• 19. 6 P antaloon “ The sixth age shifts Into the lean and slipper'd pantaloon, With spectacles on nose and pouch on side; His youthful hose, well sav'd, a world too wide For his shrunk shank; and his big manly voice, Turning again toward childish treble, pipes And whistles in his sound. ” SIXTH age, being that of a lean and thin OLD MAN in his ‘loose pantaloon’. The description of this man becomes quite vivid when Shakespeare says ‘ with spectacles on nose and pouch on side’. He further marks that the big manly voice of the man turns towards ‘childish treble, pipes and whistles in his sounds’.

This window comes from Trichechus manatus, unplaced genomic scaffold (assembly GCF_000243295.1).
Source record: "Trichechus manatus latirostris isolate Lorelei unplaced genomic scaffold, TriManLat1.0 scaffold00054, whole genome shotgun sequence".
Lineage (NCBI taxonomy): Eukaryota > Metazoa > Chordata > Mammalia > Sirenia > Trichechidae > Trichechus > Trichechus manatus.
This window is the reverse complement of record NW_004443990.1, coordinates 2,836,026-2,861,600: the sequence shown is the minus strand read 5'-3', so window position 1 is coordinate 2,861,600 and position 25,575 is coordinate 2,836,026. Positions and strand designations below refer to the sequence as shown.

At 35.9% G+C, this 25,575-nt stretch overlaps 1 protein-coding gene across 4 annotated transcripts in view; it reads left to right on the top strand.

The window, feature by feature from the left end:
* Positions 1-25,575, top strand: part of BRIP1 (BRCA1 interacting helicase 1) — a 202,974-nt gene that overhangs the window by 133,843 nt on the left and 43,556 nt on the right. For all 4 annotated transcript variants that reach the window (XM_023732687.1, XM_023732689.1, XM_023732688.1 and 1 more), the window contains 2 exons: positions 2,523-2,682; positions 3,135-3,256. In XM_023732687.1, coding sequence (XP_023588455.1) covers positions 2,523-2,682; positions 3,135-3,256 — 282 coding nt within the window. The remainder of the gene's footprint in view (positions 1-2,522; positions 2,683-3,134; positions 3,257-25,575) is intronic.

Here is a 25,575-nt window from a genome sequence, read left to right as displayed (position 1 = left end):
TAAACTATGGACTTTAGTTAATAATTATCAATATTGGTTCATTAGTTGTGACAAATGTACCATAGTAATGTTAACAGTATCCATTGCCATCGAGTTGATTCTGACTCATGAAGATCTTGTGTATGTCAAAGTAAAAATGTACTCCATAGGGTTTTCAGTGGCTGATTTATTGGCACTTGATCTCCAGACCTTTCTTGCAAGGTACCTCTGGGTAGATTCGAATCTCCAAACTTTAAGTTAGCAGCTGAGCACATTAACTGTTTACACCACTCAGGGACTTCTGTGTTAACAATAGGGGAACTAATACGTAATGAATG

• 20. 7 The Last Act “ Last scene of all, That ends this strange eventful history, Is second childishness and mere oblivion; Sans teeth, sans eyes, sans taste, sans everything..." The last stage is aptly referred to as “second childishness”. All the glory that he lived in all his life now comes to an end and will mark his exit. He is the state of being disregarded or forgotten. Sans teeth, sans eyes, sans taste, sans everything…
  • 21. the end
  • 22. SOURCES www.wikipedia.org www.suite101.com www.google.com/images
  • 23. Actual Source Webpages http://www.suite101.com/content/shakespeares-all-the-worlds-a-stage-a157819 http://en.wikipedia.org/wiki/Shakespeare_plays http://en.wikipedia.org/wiki/Shakespeare http://en.wikipedia.org/wiki/All_the_world's_a_stage
  • 24. Presented By Dhruv singhal Dhananjay singh Harsh kumar Chirag Yadav Gaurav Deepak Yadav
  • 25. THANK YOU